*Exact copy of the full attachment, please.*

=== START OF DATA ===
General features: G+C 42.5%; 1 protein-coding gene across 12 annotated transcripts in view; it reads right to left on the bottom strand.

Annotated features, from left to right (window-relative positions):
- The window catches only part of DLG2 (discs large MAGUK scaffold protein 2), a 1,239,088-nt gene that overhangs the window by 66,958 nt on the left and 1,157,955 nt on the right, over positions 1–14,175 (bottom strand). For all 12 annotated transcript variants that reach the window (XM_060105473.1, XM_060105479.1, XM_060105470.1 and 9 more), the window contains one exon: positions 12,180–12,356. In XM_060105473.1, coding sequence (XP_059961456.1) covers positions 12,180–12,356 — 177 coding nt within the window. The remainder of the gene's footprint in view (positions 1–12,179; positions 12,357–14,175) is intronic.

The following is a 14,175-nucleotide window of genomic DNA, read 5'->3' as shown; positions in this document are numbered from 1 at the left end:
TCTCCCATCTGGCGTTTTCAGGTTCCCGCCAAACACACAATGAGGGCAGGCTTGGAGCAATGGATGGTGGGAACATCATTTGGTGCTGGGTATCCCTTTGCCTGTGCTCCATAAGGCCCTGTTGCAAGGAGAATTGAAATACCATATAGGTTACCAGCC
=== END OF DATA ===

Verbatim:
General features: G+C 42.5%; 1 protein-coding gene across 12 annotated transcripts in view; it reads right to left on the bottom strand.

Annotated features, from left to right (window-relative positions):
- The window catches only part of DLG2 (discs large MAGUK scaffold protein 2), a 1,239,088-nt gene that overhangs the window by 66,958 nt on the left and 1,157,955 nt on the right, over positions 1–14,175 (bottom strand). For all 12 annotated transcript variants that reach the window (XM_060105473.1, XM_060105479.1, XM_060105470.1 and 9 more), the window contains one exon: positions 12,180–12,356. In XM_060105473.1, coding sequence (XP_059961456.1) covers positions 12,180–12,356 — 177 coding nt within the window. The remainder of the gene's footprint in view (positions 1–12,179; positions 12,357–14,175) is intronic.

The following is a 14,175-nucleotide window of genomic DNA, read 5'->3' as shown; positions in this document are numbered from 1 at the left end:
TCTCCCATCTGGCGTTTTCAGGTTCCCGCCAAACACACAATGAGGGCAGGCTTGGAGCAATGGATGGTGGGAACATCATTTGGTGCTGGGTATCCCTTTGCCTGTGCTCCATAAGGCCCTGTTGCAAGGAGAATTGAAATACCATATAGGTTACCAGCC